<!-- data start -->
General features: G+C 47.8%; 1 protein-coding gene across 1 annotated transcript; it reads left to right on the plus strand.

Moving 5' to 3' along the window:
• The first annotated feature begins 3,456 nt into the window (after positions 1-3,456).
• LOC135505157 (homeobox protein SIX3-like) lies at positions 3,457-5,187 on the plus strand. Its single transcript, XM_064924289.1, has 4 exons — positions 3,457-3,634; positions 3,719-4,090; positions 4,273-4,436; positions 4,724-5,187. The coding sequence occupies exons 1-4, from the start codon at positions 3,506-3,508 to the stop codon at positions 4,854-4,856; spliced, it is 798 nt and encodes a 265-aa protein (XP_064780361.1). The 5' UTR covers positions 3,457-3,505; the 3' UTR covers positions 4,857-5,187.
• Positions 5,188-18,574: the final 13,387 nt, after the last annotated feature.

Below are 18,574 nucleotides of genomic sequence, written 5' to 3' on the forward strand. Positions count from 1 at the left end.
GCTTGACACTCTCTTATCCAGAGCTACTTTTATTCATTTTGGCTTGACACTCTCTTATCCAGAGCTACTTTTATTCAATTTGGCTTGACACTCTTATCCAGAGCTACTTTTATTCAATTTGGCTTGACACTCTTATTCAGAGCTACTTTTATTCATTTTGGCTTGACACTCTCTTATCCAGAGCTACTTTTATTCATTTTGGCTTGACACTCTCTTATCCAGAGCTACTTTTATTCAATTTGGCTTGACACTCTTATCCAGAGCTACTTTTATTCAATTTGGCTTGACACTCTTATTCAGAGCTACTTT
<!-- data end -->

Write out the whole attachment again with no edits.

General features: G+C 47.8%; 1 protein-coding gene across 1 annotated transcript; it reads left to right on the plus strand.

Moving 5' to 3' along the window:
• The first annotated feature begins 3,456 nt into the window (after positions 1-3,456).
• LOC135505157 (homeobox protein SIX3-like) lies at positions 3,457-5,187 on the plus strand. Its single transcript, XM_064924289.1, has 4 exons — positions 3,457-3,634; positions 3,719-4,090; positions 4,273-4,436; positions 4,724-5,187. The coding sequence occupies exons 1-4, from the start codon at positions 3,506-3,508 to the stop codon at positions 4,854-4,856; spliced, it is 798 nt and encodes a 265-aa protein (XP_064780361.1). The 5' UTR covers positions 3,457-3,505; the 3' UTR covers positions 4,857-5,187.
• Positions 5,188-18,574: the final 13,387 nt, after the last annotated feature.

Below are 18,574 nucleotides of genomic sequence, written 5' to 3' on the forward strand. Positions count from 1 at the left end.
GCTTGACACTCTCTTATCCAGAGCTACTTTTATTCATTTTGGCTTGACACTCTCTTATCCAGAGCTACTTTTATTCAATTTGGCTTGACACTCTTATCCAGAGCTACTTTTATTCAATTTGGCTTGACACTCTTATTCAGAGCTACTTTTATTCATTTTGGCTTGACACTCTCTTATCCAGAGCTACTTTTATTCATTTTGGCTTGACACTCTCTTATCCAGAGCTACTTTTATTCAATTTGGCTTGACACTCTTATCCAGAGCTACTTTTATTCAATTTGGCTTGACACTCTTATTCAGAGCTACTTT